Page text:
By on May 18, 2011

Invented by a Denver Symphony Orchestra violinist in the 1950s, the Denver Boot now immobilizes parking scofflaws worldwide. While not used as frequently as, say, parking-ticket-revenue-obsessed San Francisco, the Boot still makes regular appearances in the city that gave its name to the device.

The owner of this Tahoe was probably feeling carefree on a beautiful Colorado spring day… until he or she saw this.

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8 Comments on “Denver Boot Still Sees Action In Namesake City...”

  • avatar

    google “angle grinder man.”

  • avatar

    So, now what?

  • avatar

    I like watching Parking Wars because Garfield is such an entertaining boot installation technician. Plus it’s fun when people claim they don’t owe money on any parking tickets.

    I got booted once at College because I made a fake parking pass for my vehicle. It was pretty realistic looking, but the purple colour was slightly off compared to an official pass (courtesy of a 1997 Epson inkjet). Took a few months for the parking people to figure out out, but they did eventually. Woops. I had to pay for an actual parking pass after the boot was applied. Should have just done that in the first place… (The things you do when you’re young and stupid)

  • avatar
    John Fritz

    Every time I see one of those things I think Oxy-Acetylene FTW.

  • avatar

    Of course, it’s a felony to destroy the boot. And you WILL get caught, having the strongest motive and all. Best bet if revenge is an absolute must would be to quietly pay the fine, confirm which entity (municipal or state) gets custody of your fine and then discretely slash a tire on one of their vehicles every week for a year. That way there’s never enough damage per incident to trigger an insurance claim. Oh, and don’t. Get. Caught.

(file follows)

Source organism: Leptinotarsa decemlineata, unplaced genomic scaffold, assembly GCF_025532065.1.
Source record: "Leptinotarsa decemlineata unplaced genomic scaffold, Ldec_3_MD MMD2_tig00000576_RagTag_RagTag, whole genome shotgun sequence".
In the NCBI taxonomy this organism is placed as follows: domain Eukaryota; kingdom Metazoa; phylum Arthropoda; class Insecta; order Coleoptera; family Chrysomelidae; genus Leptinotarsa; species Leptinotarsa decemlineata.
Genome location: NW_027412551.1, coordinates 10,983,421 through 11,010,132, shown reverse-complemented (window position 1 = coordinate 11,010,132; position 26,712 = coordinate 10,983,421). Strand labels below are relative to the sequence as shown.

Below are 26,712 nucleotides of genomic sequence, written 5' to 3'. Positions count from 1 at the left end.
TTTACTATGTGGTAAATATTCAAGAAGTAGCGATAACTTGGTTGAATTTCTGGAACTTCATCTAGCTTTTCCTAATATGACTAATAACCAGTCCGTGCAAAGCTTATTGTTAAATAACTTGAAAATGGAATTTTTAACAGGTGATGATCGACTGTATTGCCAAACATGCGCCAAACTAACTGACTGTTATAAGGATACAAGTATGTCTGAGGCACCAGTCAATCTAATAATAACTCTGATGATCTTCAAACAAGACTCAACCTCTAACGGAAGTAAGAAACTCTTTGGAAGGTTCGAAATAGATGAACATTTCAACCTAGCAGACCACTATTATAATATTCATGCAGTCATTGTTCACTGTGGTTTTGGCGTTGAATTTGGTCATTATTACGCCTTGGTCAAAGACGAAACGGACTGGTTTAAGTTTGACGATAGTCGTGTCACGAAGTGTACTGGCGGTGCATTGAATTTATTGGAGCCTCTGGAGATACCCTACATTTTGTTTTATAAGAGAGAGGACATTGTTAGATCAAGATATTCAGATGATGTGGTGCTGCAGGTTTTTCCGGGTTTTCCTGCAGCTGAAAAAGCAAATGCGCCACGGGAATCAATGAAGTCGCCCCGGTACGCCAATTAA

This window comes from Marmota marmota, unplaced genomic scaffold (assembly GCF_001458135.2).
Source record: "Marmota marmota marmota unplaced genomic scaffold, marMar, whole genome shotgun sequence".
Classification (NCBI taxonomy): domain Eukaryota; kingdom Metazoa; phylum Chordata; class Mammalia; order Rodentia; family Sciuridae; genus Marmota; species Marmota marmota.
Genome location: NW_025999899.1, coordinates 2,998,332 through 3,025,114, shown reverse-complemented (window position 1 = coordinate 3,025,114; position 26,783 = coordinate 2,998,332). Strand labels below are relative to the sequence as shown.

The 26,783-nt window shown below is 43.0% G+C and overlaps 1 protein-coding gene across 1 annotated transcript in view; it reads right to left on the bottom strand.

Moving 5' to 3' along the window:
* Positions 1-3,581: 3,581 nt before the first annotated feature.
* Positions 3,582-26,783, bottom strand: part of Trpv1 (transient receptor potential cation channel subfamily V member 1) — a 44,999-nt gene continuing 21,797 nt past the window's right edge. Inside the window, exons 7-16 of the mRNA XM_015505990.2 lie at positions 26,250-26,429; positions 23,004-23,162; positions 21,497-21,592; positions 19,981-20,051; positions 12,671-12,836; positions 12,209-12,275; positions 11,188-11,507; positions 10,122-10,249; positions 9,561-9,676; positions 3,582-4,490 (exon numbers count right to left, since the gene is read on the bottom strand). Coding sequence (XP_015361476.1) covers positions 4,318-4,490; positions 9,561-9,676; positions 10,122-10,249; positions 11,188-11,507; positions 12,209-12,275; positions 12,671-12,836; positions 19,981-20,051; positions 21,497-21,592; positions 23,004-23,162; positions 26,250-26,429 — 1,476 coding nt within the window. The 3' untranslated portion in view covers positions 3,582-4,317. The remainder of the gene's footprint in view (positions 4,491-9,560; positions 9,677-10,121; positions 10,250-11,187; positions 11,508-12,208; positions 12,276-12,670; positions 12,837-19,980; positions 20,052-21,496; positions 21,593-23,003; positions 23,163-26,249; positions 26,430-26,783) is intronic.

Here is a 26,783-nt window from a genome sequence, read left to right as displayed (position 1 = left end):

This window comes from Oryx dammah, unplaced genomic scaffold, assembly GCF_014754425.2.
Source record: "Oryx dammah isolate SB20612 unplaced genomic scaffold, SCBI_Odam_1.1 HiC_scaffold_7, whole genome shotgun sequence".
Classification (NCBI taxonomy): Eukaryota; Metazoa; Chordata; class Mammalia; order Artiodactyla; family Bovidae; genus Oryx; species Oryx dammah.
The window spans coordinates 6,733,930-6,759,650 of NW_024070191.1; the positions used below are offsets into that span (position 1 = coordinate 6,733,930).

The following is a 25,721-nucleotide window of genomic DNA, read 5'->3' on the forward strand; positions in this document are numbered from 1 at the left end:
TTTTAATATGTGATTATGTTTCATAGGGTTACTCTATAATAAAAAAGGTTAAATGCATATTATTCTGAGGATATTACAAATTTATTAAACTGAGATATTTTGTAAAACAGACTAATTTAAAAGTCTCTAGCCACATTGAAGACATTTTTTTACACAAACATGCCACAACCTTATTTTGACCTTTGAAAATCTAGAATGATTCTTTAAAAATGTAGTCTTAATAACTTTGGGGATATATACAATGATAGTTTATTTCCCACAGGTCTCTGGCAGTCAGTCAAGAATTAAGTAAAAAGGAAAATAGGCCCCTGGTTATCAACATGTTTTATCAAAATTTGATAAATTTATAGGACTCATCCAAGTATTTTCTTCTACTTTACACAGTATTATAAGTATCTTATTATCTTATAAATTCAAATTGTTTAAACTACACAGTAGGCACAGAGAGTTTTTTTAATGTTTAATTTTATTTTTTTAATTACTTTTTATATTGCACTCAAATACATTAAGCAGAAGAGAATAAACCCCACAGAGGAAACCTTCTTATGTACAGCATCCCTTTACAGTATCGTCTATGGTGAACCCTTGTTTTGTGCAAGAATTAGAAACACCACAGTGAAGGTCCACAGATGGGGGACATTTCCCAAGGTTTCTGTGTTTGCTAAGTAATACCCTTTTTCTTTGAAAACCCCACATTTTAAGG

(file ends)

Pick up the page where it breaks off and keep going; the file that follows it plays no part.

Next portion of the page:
• avatar

    In the UK where clamping is all the rage it’s illegal to damage one once it’s on your car, but it’s also technically illegal for someone to attach one to your car in the first place (altering a vehicle without the owners prior approval).
    I was once clamped behind my university building. Little did the clamp-man know that I kept a full set of tools in my car. Off came the suspension strut and everything else it was chained to and within 45 minutes I was free. The clamp itself was never damaged – I threw it into a nearby river.

  • avatar

    Instead of throwing the clamp away in a river I would’ve left it right where it was, with a note on it that said “ta-da!” or “Houdini wuz here”.

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